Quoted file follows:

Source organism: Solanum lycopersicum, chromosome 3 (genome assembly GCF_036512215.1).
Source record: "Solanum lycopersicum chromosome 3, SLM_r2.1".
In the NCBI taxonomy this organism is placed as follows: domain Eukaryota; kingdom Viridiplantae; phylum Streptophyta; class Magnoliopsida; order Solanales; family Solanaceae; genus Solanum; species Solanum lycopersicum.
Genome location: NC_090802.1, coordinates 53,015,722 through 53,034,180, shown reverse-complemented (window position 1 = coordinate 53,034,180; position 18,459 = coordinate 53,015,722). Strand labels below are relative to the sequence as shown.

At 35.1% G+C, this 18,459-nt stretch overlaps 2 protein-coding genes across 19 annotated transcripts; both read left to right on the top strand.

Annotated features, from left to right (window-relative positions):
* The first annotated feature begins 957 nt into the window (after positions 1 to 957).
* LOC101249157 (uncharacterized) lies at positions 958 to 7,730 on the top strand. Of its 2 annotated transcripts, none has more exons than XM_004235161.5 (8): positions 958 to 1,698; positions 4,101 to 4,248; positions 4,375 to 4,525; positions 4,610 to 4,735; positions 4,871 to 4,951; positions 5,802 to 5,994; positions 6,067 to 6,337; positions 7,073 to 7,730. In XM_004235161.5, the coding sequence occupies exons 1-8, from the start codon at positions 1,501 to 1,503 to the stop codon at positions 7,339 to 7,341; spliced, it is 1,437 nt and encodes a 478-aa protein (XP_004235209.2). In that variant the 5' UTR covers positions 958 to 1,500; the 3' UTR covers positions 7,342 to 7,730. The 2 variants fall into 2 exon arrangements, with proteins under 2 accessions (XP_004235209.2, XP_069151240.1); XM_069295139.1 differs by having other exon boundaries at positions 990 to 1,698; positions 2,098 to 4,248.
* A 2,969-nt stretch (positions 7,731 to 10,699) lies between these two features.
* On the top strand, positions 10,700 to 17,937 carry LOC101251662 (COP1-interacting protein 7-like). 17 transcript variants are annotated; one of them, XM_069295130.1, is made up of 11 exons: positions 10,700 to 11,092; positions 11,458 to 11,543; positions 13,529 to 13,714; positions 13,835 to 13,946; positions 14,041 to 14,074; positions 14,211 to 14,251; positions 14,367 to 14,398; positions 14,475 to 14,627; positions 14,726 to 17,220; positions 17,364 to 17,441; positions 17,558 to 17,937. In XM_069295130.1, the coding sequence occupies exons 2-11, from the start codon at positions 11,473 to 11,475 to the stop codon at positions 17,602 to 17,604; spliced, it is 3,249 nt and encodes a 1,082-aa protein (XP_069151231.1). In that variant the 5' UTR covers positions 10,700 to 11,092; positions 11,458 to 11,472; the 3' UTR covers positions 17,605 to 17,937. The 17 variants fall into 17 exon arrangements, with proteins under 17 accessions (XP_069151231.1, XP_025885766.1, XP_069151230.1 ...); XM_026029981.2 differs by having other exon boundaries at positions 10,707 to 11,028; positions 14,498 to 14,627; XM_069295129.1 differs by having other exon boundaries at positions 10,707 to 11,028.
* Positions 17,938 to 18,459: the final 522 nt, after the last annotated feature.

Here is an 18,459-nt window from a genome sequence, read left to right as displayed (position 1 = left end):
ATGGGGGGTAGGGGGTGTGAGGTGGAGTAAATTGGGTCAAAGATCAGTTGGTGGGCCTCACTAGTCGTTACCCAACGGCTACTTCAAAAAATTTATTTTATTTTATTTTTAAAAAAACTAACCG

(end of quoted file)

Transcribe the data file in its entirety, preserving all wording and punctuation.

Source organism: Solanum lycopersicum, chromosome 3 (genome assembly GCF_036512215.1).
Source record: "Solanum lycopersicum chromosome 3, SLM_r2.1".
In the NCBI taxonomy this organism is placed as follows: domain Eukaryota; kingdom Viridiplantae; phylum Streptophyta; class Magnoliopsida; order Solanales; family Solanaceae; genus Solanum; species Solanum lycopersicum.
Genome location: NC_090802.1, coordinates 53,015,722 through 53,034,180, shown reverse-complemented (window position 1 = coordinate 53,034,180; position 18,459 = coordinate 53,015,722). Strand labels below are relative to the sequence as shown.

At 35.1% G+C, this 18,459-nt stretch overlaps 2 protein-coding genes across 19 annotated transcripts; both read left to right on the top strand.

Annotated features, from left to right (window-relative positions):
* The first annotated feature begins 957 nt into the window (after positions 1 to 957).
* LOC101249157 (uncharacterized) lies at positions 958 to 7,730 on the top strand. Of its 2 annotated transcripts, none has more exons than XM_004235161.5 (8): positions 958 to 1,698; positions 4,101 to 4,248; positions 4,375 to 4,525; positions 4,610 to 4,735; positions 4,871 to 4,951; positions 5,802 to 5,994; positions 6,067 to 6,337; positions 7,073 to 7,730. In XM_004235161.5, the coding sequence occupies exons 1-8, from the start codon at positions 1,501 to 1,503 to the stop codon at positions 7,339 to 7,341; spliced, it is 1,437 nt and encodes a 478-aa protein (XP_004235209.2). In that variant the 5' UTR covers positions 958 to 1,500; the 3' UTR covers positions 7,342 to 7,730. The 2 variants fall into 2 exon arrangements, with proteins under 2 accessions (XP_004235209.2, XP_069151240.1); XM_069295139.1 differs by having other exon boundaries at positions 990 to 1,698; positions 2,098 to 4,248.
* A 2,969-nt stretch (positions 7,731 to 10,699) lies between these two features.
* On the top strand, positions 10,700 to 17,937 carry LOC101251662 (COP1-interacting protein 7-like). 17 transcript variants are annotated; one of them, XM_069295130.1, is made up of 11 exons: positions 10,700 to 11,092; positions 11,458 to 11,543; positions 13,529 to 13,714; positions 13,835 to 13,946; positions 14,041 to 14,074; positions 14,211 to 14,251; positions 14,367 to 14,398; positions 14,475 to 14,627; positions 14,726 to 17,220; positions 17,364 to 17,441; positions 17,558 to 17,937. In XM_069295130.1, the coding sequence occupies exons 2-11, from the start codon at positions 11,473 to 11,475 to the stop codon at positions 17,602 to 17,604; spliced, it is 3,249 nt and encodes a 1,082-aa protein (XP_069151231.1). In that variant the 5' UTR covers positions 10,700 to 11,092; positions 11,458 to 11,472; the 3' UTR covers positions 17,605 to 17,937. The 17 variants fall into 17 exon arrangements, with proteins under 17 accessions (XP_069151231.1, XP_025885766.1, XP_069151230.1 ...); XM_026029981.2 differs by having other exon boundaries at positions 10,707 to 11,028; positions 14,498 to 14,627; XM_069295129.1 differs by having other exon boundaries at positions 10,707 to 11,028.
* Positions 17,938 to 18,459: the final 522 nt, after the last annotated feature.

Here is an 18,459-nt window from a genome sequence, read left to right as displayed (position 1 = left end):
ATGGGGGGTAGGGGGTGTGAGGTGGAGTAAATTGGGTCAAAGATCAGTTGGTGGGCCTCACTAGTCGTTACCCAACGGCTACTTCAAAAAATTTATTTTATTTTATTTTTAAAAAAACTAACCG